By: Eric Wing for Woodbine.com
TORONTO, August 31, 2019 – It hadn’t been much of a tournament for Norm Pettus going into the final contest race, Sunday’s 11th at Gulfstream.
“I’d win a race, then lose a race…win a race, lose a race,” said the Mississauga, Ont. resident with a chuckle. “Then I’d try to get some exactas going, but had no luck with those either. So I decided to go back to basics and stick to win or win-and-place bets.”
The straightforward route proved to be the winning route for Pettus, who decided to plunk his entire $150 bankroll down on first-time starter Aguas Coloradas. When the daughter of Kitten’s Joy took to the turf like a duck to red water and romped home by three lengths, the $17 win payoff shot the retired industrial salesman all the way to the top in the Woodbine Weekend Horseplayers tournament held on August 24-25.
For the victory, Pettus received a paid berth to next February’s $2 million National Horseplayers Championship (NHC) in Las Vegas, cash bonuses totaling $4,380, plus his final bankroll amount of $867.55.
Also earning an NHC seat was runner-up Bill Boyd, who received a bonus of $1,848 to go with his final bankroll total of $487.
The Woodbine Weekend Horseplayers Tournament attracted 80 entries at $350 each, with $100 of each entry fee to be used for live-bankroll bets, and the other $250 going to the contest prize pool. Contestants had to make five $10 wagers on both Saturday and Sunday at the eligible contest tracks—Woodbine, Saratoga and Gulfstream—and at least three of those requisite $10 plays each day had to be on Woodbine.
“I did nothing extraordinary on the first day,” said Pettus. He finished Saturday with just over $40—well behind Day 1 leader Giuseppe Petrella, who won a $600 bonus for his Saturday-best score of $185.40.
Pettus stayed upbeat as Sunday began, however. He was sitting at the same table as Sheldon Usprech, who had won this event in 2018, and the two agreed that any money they retained from Day 1 could certainly be put to good use on Sunday when players’ bankrolls received a $50 Day 2 infusion.
As was the case on Saturday, though, Pettus could find no real traction early on, and with just two races left, his bankroll had dwindled back down to $40.
Time was running out, but a modest win-and-place bet on 7-1 winner Roaring Forties in the Sunday finale at Woodbine boosted Pettus’s total up to $150 which, to his surprise, had elevated him all the way up to sixth place given that many of his competitors had suddenly started to fall by the wayside with unsuccessful large plays.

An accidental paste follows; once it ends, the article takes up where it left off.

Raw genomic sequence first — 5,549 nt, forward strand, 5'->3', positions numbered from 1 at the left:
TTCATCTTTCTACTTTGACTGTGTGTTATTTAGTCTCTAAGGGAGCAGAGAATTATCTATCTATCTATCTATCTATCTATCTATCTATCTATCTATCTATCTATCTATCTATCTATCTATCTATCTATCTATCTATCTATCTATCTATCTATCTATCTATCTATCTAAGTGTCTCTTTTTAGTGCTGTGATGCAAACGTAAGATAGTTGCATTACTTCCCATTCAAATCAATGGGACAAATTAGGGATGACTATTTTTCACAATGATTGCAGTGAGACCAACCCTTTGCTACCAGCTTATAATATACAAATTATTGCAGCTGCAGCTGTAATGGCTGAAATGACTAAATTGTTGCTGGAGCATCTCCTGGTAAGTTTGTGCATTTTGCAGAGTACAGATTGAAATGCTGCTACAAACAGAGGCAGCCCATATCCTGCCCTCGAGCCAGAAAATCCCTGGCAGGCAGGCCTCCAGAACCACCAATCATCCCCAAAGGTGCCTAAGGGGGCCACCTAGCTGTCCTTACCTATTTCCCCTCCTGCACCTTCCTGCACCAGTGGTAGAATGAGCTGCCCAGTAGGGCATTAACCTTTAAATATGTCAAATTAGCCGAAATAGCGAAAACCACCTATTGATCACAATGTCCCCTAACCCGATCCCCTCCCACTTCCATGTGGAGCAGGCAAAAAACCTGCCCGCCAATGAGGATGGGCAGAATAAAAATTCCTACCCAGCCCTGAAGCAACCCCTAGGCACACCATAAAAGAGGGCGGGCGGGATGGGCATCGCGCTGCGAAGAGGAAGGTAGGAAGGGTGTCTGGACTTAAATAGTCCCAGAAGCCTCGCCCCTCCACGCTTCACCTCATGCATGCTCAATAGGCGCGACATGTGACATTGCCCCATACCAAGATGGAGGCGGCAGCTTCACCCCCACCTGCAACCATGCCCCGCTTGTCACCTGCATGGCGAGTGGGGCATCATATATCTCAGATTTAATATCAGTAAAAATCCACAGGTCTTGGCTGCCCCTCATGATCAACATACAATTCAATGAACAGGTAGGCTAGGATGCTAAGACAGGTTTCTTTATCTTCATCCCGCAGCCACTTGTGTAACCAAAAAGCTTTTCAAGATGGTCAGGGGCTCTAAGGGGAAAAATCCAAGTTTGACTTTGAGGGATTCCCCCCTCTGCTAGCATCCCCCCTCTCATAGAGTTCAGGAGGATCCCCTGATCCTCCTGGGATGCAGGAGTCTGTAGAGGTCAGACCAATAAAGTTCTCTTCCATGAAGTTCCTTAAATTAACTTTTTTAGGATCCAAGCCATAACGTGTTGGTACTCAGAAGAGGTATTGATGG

Now it was Pettus’s turn to get aggressive. He had been to the NHC twice before, in 2015 and 2016, and his goal was to get back there again. With NHC seats going only to the top two finishers, he saw little value in playing things safe. Another of his tablemates was Bill White, creator of the Horsewin sheets that are a key tool for Pettus along with his customary form study and paddock inspection. The Horsewin sheets had Aguas Coloradas as its top pick in the final contest race, the 11th at Gulfstream, and Pettus thought she looked good on the BRIS past performances, so he decided to go for broke. Pettus bet $103 to win on the Florida first-timer and the rest on exactas with Agues Coloradas underneath in second.
“Her breeding looked good, she looked okay on TV in the post parade from the little that I could see there, and the others in the race had been running some okay seconds and thirds here and there, but weren’t really breaking through.”
Pettus’s faith in the first-time starter—and in the Horsewin sheets—paid off, resulting in what will be a third trip for him to the $2 million handicapping extravaganza in Las Vegas. Though Pettus was quick to admit that his bold play at the end was a bit out of character.
“I’m not a huge gambler,” he confessed. “I’m usually pretty conservative. I haven’t really had any great scores. Anything over $2,500 is really big for me.”
Also big for him is the excitement of going back to the NHC.
“I was just so amped up the two times I was there,” he said. “I was seeing horses in my sleep! I was extra tired when I got home, but that’s the fun of being there. You really do make lifelong friends at these contests and racing isn’t like other competitions. Everyone will talk to you, and there are never any hard feelings.”
Somewhat surprisingly, it wasn’t until 2009 that Pettus first dipped his toe into the contest waters. A year or so earlier, during one of his weekend visits to Woodbine, he had noticed some contest scores posted on an in-house television screen. He wanted to know more about it…but he was intimidated.
“I’d see some prominent names on the screen and think, ‘I can’t beat those guys.’ Finally, though, I said, ‘Let’s give it a try.’ It has turned out to be a lot of fun.”
Now, with his third NHC berth (all of which were won at Woodbine over the years), Pettus has once again put himself in line for the first prize of $800,000 (U.S.) at the NHC. Prior to that, he’ll compete in the Woodbine Mile Horseplayers Tournament on September 14—and he encourages other contest fence sitters to do the same.
“Anybody can do it,” he insisted. “The one who picks the most winners wins.”
Norm Pettus may be guilty of a slight oversimplification there. If you want to call him on it, you can find him at Woodbine on September 14…or in Las Vegas next February.